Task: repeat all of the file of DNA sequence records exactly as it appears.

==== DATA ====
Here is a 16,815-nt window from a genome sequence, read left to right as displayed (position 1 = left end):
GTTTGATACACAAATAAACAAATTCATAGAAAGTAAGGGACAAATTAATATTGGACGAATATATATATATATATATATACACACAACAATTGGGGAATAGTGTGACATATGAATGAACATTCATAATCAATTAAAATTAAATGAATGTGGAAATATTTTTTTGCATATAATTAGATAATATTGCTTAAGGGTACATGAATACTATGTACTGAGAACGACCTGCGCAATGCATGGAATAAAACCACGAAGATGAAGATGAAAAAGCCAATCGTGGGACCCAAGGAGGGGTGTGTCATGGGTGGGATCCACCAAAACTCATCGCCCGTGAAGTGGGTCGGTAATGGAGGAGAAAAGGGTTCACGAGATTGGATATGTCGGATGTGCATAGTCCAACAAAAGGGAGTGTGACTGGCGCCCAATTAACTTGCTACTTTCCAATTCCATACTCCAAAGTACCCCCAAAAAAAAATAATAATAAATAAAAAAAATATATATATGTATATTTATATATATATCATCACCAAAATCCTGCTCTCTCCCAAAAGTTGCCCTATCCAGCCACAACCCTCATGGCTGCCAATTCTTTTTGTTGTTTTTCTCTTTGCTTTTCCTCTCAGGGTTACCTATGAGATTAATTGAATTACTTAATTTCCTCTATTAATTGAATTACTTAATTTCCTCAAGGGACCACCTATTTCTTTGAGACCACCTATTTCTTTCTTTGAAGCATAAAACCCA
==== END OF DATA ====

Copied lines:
Here is a 16,815-nt window from a genome sequence, read left to right as displayed (position 1 = left end):
GTTTGATACACAAATAAACAAATTCATAGAAAGTAAGGGACAAATTAATATTGGACGAATATATATATATATATATATACACACAACAATTGGGGAATAGTGTGACATATGAATGAACATTCATAATCAATTAAAATTAAATGAATGTGGAAATATTTTTTTGCATATAATTAGATAATATTGCTTAAGGGTACATGAATACTATGTACTGAGAACGACCTGCGCAATGCATGGAATAAAACCACGAAGATGAAGATGAAAAAGCCAATCGTGGGACCCAAGGAGGGGTGTGTCATGGGTGGGATCCACCAAAACTCATCGCCCGTGAAGTGGGTCGGTAATGGAGGAGAAAAGGGTTCACGAGATTGGATATGTCGGATGTGCATAGTCCAACAAAAGGGAGTGTGACTGGCGCCCAATTAACTTGCTACTTTCCAATTCCATACTCCAAAGTACCCCCAAAAAAAAATAATAATAAATAAAAAAAATATATATATGTATATTTATATATATATCATCACCAAAATCCTGCTCTCTCCCAAAAGTTGCCCTATCCAGCCACAACCCTCATGGCTGCCAATTCTTTTTGTTGTTTTTCTCTTTGCTTTTCCTCTCAGGGTTACCTATGAGATTAATTGAATTACTTAATTTCCTCTATTAATTGAATTACTTAATTTCCTCAAGGGACCACCTATTTCTTTGAGACCACCTATTTCTTTCTTTGAAGCATAAAACCCA